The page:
Undocumented Students Struggle In CUNY

By Stephanie Montero

All  student names have been changed to protect their identities. Even though their names are made up, their stories are real

“I attended school in Harlem from 1st grade to high school and I believe I still have much more learning to do,” said Lugo.

Although CUNY schools allow undocumented students to attend college, not a lot of people are aware of this policy.

Fernandez, a student at John Jay College, said, “Wow, I didn’t know that illegal students are allow to attend college. I thought they couldn’t attend because of financial aid. It must be very tough for them to pay for tuition. I have to pay for tuition on my own so I feel their pain.”

Undocumented students who attended a New York high school for more than two years and have contacted a state college within the five years of receiving their diploma, are qualified for in-state tuition. However, they do not qualify for financial aid programs.

In a press release, Chancellor Matthew Goldstein noted that he is working on getting undocumented students who attend CUNY aid from the New York State Tuition Assistant Program.

The only types of financial aid that an undocumented student can receive are private scholarships. For instance, on almost any scholarship website, such as scholarships.com, it would indicate that only U.S. citizens or legal residents can apply.

Lugo, a junior at Baruch College, is an undocumented student who receives no financial aid nor was she eligible for any scholarships due to her immigration status.

Lugo came from Guatemala illegally when she was four years old with her parents and her two cousins. She went to elementary school and graduated high school with a 96 average.

“I don’t understand why I couldn’t get any scholarships, when I was well qualified for all the scholarships that were being offered to other high school students,” said Lugo.

She did community service and achieved honors in all four years in high school.

“I have to work two jobs and babysit my younger brothers in order to pay for Baruch College,” Lugo said. I’m studying journalism and I would like to become a journalist.”

She is one of the many students that attend school and receives no assistance to pay for college. The hardship of paying for school is a sacrifice that Lugo is willing to make. Lugo said, “I wake up at 4 AM to go babysit and then at 3 PM I run to tutor two kids on the Lower East Side. After I’m done babysitting the kids at 7 PM, I rush to campus, to go to my 7:30 PM class.”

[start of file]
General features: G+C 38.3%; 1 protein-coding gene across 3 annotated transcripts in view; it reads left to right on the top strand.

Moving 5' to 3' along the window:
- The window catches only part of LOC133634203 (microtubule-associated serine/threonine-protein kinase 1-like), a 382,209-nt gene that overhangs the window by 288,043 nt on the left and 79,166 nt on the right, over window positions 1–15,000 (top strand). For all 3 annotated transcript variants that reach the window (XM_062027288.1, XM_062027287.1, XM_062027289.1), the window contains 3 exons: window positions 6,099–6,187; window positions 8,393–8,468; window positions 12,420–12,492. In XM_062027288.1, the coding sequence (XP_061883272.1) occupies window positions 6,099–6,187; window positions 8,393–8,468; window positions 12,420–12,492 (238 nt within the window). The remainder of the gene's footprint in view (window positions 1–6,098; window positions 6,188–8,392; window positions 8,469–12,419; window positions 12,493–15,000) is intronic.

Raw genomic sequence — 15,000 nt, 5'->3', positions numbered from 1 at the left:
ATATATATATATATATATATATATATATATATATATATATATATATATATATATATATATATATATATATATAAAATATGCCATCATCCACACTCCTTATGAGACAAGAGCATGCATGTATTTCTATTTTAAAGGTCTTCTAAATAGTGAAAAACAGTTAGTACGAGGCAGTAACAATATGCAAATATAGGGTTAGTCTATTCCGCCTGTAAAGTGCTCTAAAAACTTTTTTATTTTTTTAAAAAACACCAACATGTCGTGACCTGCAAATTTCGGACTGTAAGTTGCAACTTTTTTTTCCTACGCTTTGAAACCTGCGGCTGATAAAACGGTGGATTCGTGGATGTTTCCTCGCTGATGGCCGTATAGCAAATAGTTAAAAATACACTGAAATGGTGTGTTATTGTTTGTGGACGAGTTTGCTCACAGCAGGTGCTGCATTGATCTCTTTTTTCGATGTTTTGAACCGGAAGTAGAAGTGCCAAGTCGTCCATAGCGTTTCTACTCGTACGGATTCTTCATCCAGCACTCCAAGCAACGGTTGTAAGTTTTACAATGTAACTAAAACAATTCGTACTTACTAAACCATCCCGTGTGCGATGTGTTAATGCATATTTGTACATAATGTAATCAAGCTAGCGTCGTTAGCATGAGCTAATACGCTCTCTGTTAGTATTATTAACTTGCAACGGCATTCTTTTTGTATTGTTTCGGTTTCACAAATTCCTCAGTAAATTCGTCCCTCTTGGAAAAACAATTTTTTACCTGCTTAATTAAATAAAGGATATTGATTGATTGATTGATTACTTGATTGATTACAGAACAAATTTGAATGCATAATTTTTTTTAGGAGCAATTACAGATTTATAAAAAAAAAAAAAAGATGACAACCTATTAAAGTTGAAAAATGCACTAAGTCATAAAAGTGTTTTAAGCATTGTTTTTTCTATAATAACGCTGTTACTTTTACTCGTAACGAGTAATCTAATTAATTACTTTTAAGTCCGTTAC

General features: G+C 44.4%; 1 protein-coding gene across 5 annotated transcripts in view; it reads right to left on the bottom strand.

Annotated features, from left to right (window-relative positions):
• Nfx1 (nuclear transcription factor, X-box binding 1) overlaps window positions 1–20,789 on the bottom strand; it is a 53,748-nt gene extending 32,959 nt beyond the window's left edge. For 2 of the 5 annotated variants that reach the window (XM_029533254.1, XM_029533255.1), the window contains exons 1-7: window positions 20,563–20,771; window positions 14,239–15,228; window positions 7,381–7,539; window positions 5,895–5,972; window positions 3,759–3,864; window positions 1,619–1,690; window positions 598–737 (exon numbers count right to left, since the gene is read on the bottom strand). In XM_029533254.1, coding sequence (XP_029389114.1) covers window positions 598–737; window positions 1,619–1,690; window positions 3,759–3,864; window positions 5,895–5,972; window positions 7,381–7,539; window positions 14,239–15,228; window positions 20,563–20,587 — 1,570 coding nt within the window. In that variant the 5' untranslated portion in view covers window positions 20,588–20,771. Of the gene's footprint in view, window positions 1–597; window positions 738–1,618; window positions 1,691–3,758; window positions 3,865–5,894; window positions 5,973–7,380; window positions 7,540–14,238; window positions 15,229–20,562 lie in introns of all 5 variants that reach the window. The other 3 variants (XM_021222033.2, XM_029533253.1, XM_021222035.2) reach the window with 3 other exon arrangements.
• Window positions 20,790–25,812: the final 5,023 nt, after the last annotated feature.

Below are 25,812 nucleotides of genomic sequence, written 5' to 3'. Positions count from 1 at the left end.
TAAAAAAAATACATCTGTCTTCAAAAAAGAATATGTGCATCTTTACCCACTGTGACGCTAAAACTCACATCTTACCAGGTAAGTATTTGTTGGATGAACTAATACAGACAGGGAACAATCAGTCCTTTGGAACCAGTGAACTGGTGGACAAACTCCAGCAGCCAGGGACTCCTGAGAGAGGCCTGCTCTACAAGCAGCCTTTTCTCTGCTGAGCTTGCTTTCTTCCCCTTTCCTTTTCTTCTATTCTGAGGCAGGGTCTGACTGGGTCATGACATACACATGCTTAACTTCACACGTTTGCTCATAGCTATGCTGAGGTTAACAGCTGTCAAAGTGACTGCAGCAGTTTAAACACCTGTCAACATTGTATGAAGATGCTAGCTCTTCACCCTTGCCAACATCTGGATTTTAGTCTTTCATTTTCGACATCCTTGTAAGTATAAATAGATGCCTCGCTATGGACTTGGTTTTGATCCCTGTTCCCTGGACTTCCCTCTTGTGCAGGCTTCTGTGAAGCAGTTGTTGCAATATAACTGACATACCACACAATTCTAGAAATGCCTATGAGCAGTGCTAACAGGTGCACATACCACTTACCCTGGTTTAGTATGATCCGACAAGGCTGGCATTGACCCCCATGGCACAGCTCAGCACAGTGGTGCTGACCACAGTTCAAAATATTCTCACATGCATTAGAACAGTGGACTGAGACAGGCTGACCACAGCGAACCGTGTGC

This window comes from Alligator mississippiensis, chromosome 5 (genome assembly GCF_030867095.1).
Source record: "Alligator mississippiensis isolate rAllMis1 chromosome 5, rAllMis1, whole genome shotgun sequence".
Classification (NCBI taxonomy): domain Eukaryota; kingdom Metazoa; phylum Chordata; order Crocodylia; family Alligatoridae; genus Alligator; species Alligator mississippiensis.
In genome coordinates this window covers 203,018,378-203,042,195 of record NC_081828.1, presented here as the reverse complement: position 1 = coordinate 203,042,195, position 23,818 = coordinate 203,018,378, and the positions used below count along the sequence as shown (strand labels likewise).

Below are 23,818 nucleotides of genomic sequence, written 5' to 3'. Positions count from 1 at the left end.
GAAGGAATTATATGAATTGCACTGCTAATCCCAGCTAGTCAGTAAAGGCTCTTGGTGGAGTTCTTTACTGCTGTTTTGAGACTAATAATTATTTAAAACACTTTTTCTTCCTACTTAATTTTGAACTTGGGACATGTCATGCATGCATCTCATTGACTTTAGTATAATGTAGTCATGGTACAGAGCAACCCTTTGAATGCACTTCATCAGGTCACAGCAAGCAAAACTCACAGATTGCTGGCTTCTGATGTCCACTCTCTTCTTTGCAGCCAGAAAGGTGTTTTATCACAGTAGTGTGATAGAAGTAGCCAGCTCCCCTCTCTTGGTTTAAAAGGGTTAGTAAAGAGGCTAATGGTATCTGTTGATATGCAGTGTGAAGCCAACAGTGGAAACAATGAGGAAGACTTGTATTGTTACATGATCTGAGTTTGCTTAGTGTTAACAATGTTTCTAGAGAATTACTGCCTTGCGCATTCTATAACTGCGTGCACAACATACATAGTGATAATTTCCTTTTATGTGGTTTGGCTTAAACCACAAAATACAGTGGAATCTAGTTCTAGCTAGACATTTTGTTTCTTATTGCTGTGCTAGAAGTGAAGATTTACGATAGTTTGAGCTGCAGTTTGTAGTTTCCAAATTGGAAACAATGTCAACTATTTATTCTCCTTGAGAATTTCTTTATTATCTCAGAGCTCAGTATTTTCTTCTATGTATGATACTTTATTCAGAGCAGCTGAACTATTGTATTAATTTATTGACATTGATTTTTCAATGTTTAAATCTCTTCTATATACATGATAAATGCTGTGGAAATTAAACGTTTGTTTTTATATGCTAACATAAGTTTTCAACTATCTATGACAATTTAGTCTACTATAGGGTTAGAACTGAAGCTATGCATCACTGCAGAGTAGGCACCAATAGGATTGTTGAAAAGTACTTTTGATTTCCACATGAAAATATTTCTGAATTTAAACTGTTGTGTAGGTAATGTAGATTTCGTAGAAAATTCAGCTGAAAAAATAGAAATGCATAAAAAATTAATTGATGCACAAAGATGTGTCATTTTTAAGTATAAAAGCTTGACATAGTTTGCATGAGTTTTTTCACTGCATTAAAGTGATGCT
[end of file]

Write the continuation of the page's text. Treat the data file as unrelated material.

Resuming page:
Vasquez, a junior at Lehman College, came to the United States with a visitor’s visa. His visa expired and he decided to stay here.

He paid out-of-state tuition for the first semester because there was an issue with his status on the Lehman College financial aid computers.

“There was an error in the system and I was being charged out-of-state tuition,” Vazquez said.

Lugo said she had to work even harder than a resident of New York to pay for school. “That meant that I had double the charge of what I originally was going to pay,” said Vasquez. “I didn’t want my classes to be dropped because it worked perfectly with my job schedule so I paid what the school told me to pay.”

“After bringing in a copy of my high school diploma, missing a day of work, and waiting three hours on the stupid one stop line; I finally got my problem solved.” Even though their problems get resolved they have to go through a headache. “They changed the status to in-state-tuition and I got my money reimbursed. I went through such a hassle to go to school,” said Vasquez.

Velez, a freshman at Lehman College, is also an undocumented student that makes sacrifices to attend college. Her mother earns $300 a week and works an eleven-hour shift, six days a week in a fruit stand in Washington Heights. Since her mother doesn’t make enough for the household, Velez has to work too.

She works in a Lower East Side hotel as a housekeeper. “I have to pay for tuition, a babysitter for my baby girl, and help mom pay the bills in the apartment,” said Velez. “Sometimes I just want to scream and run away but I know that all these sacrifices will pay off.”

Some faculty and administrators acknowledge the hardships undocumented students have to face. Carolina Bank Munoz a professor at Brooklyn College and author of academic journal article called “A Dream Deferred: Undocumented Students at CUNY” acknowledges the difficulties that undocumented students face when attending college.

“I believe that undocumented students should receive financial aid such as state and federal loans. Having undocumented students take loans will benefit the government,” said Munoz.

She mentions that CUNY was tuition free back in 1987.

“Many students come up to me because I teach immigration laws and they ask for legal help for themselves, parents or siblings. They also ask me if I know any lawyers that could help them,” Munoz said.

“I hope that the future generation would be able to receive financial aid and not go through my headache,” said Velez.


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